Aug 27, 2010

McCain and the Tea Party

So!  McCain won his primary, and now Richard A. Viguerie, Chairman of, issues a press release.
 The John McCain of 2009-10 was a McCain we had not seen since the mid-1990s. The Senator owes his victory to the pressure he received from conservatives and Tea Partiers.
To receive that support, he had to give up his maverick positions that have sometimes given aid and comfort to the liberals. I'm sure Senator McCain knows very well that he would not have won if he had continued his reputation as the Democrats' favorite Republican.

McCain ran an aggressive, hard-hitting campaign against former Congressman J. D. Hayworth. If he had taken this same kind of principled conservative and 'take no prisoners' campaign against Barack Obama in 2008, he'd now be in the second year of his presidency.

The strength of the Tea Party cause is being felt in various ways: sometimes by pressuring incumbents into retirement; other times by beating an establishment Republican in a convention or primary; or, in Senator McCain's case, by applying so much heat, they see the virtue of small government, constitutional conservatism.

Conservatives and Tea Party activists look forward to welcoming Senator McCain and other lost conservatives back from their flirtations with big government.
First off, I really wouldn't say that he owes his victory to pressure from the Tea Party: it would probably be more accurate to say that he owes his near-defeat to their support for the other guy.  Still, if your ultimate goal is to swing government to the right rather than get your guy elected, and if you're willing to settle for 'the incumbent ramped up the crazy in order to win the primary', then I guess I understand why they're calling it a victory.

There's so much wrong here: McCain being the Democrats' favorite Republican?  Give me a break--if the left ever liked McCain it wasn't because of his policies so much as the fact that he seemed to be operating on principle rather than political calculation.  Whatever of that good feeling that he didn't piss away during the Bush years he dragged out into the street, set on fire, and ran over the dog of during his most recent presidential bid.  I can't speak for the rest of the Left, but my favorite Republican is Michael Steele, a hilariously incompetent leader who was hired solely on the basis of being black and now can't be fired for that very reason.  I don't actually like him, but the Schadenfreude just tickles.

What I really want to talk about is that last line: flirtations with big government.  Now over.  End.  No more.  Now, credit where it's due: Viguerie isn't one of those newly-minted 'conservatives' who cheered on Bush the Lesser and then suddenly developed a deep concern for America's financial well-being the minute a Democrat stepped into power.  He developed a deep concern for America's financial well-being back in 2006 when it only looked like the Democrats were about to take power.  Even the dust jacket of his 2004 book America's Right Turn still calls the GOP 'an avowedly conservative party'.  Quite the turnaround.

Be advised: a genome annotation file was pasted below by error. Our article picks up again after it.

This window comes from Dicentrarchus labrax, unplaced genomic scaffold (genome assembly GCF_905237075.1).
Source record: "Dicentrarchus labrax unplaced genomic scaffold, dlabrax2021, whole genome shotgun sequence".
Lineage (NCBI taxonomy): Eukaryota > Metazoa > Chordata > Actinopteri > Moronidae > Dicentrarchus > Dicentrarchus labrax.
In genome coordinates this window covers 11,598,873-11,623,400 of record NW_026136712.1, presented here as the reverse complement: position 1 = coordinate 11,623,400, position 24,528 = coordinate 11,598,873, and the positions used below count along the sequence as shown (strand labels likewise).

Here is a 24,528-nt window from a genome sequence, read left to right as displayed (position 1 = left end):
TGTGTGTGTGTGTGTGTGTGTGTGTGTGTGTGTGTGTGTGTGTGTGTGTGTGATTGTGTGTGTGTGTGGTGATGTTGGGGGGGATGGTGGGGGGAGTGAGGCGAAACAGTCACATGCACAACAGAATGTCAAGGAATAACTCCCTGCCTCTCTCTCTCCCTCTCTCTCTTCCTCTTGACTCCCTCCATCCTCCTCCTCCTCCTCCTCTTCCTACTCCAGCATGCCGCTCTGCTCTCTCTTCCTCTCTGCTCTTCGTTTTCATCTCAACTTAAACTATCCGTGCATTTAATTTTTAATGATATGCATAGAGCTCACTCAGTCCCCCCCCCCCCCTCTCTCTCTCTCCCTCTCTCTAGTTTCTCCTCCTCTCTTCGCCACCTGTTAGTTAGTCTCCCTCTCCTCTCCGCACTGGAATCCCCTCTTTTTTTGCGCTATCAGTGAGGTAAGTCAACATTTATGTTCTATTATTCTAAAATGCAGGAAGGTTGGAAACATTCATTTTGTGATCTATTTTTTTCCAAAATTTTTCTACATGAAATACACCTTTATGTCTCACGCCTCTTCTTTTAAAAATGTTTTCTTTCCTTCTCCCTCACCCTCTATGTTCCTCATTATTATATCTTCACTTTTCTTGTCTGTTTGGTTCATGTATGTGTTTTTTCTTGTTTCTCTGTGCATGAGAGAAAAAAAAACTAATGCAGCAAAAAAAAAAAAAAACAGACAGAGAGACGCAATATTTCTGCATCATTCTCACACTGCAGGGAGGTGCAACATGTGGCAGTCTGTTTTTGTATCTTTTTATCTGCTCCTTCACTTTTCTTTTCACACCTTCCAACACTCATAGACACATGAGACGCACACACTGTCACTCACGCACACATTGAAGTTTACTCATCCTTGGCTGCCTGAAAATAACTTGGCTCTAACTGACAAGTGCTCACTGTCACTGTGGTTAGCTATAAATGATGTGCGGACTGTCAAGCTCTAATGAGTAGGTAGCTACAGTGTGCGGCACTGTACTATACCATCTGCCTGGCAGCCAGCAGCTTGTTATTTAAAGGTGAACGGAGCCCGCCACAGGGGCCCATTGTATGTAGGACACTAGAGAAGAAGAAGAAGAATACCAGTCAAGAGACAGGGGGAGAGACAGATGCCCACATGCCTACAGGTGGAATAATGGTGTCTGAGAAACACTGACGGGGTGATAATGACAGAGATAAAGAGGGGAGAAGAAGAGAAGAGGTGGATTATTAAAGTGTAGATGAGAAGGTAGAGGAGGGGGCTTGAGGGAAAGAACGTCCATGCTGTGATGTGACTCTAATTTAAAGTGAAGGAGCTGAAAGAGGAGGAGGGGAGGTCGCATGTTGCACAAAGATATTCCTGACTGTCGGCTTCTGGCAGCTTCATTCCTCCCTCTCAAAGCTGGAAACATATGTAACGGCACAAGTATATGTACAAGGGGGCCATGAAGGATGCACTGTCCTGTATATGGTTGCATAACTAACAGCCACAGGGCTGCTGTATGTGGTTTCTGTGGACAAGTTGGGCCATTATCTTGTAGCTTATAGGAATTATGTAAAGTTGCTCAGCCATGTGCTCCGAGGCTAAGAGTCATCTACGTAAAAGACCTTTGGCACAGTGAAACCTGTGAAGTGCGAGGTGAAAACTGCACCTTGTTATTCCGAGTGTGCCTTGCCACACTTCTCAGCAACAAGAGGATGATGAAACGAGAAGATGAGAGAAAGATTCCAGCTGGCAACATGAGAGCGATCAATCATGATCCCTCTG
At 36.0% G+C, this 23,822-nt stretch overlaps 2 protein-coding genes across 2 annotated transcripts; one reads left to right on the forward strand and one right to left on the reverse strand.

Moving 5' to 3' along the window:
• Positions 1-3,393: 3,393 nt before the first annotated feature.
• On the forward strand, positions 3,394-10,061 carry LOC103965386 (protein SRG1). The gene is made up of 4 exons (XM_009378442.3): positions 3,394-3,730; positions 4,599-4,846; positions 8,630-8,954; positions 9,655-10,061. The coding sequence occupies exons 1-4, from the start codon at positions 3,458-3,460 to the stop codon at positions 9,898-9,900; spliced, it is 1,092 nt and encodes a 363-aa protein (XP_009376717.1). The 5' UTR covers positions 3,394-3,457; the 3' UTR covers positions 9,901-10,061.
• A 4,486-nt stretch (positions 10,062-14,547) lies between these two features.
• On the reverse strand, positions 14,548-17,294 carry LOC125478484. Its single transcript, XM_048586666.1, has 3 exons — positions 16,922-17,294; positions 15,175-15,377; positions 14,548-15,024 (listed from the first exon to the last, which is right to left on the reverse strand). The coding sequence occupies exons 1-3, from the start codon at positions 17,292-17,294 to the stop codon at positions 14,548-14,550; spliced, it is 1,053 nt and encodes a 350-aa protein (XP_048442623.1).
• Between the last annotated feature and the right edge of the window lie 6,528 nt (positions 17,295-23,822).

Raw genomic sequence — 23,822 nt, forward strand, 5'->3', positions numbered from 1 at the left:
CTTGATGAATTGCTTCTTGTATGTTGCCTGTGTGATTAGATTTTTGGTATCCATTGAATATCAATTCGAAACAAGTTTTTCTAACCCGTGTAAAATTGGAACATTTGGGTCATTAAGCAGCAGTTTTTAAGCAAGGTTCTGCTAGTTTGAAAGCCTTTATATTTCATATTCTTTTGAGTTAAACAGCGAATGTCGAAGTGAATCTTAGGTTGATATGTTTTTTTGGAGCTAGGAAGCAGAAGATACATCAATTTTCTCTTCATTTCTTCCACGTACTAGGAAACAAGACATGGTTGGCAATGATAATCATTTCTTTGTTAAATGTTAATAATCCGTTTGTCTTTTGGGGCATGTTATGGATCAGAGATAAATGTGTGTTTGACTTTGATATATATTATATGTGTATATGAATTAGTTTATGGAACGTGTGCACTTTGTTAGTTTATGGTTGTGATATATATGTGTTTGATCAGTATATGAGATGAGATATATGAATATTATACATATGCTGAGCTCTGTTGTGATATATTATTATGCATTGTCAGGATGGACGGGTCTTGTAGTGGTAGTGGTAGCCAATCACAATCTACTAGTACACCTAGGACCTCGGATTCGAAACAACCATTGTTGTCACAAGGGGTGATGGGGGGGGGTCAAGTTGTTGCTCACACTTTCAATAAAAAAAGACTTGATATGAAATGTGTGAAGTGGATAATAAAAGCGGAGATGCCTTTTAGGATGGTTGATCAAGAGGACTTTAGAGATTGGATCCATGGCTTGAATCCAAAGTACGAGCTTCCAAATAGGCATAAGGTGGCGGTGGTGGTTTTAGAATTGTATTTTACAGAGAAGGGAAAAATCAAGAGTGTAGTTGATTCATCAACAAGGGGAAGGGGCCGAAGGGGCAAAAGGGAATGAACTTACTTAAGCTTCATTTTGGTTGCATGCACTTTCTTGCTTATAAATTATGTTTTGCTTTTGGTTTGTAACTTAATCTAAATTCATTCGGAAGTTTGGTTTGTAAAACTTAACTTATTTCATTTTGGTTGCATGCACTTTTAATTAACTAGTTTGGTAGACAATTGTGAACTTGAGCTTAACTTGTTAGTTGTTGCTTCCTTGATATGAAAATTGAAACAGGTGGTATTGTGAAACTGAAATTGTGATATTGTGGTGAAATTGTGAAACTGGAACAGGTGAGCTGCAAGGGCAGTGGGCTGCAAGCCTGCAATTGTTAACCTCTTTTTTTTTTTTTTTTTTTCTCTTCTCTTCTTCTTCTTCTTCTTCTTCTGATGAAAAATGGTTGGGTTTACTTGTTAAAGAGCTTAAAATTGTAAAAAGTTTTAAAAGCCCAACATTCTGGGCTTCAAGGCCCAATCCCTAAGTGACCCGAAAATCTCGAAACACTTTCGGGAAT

What Viguerie fails to grasp about the Tea Party is that--just like Bush the Lesser, just like Bush Sr., just like Reagan whom he still quotes in reverential tones, just like every single Republican president since Coolidge and Hoover--the Tea Party are not conservatives.  They're split between being angry that government money should go to other people and being bad at math:

BAAAAWWWWW!  Big government and the deficit!
Okay, the biggest single items are military spending and social security--want to cut them?  No.
Well, perhaps you would like to raise taxes then?  No.
Okay, so what do you want to cut?  Entitlements!
You mean the military-industrial complex?  No.
You mean Medicare?  Get your government hands off my Medicare!
So what do you--  Other people's entitlements!
And where were you when Bush wrecked the largest surplus in history, rolled back civil rights, and started a trillion dollars worth of wars?

Oh, right--cheering him on.  And pining for his memory cf the "Miss me?" signs.  To be sure, they are against TARP, but if national averages hold, then about half of them think that it was passed under Obama.

Tell ya' what: when you're serious about raising taxes, chopping the military, chopping entitlements that benefit you, and preserving even those inconvenient bits of the Constitution that say brown people get civil rights (Guantanamo and Arizona, for starters), then let me know, because then you'll actually be conservatives.  Until such time, you're nothing but hypocritical sore losers who believe in nothing but getting back into power.

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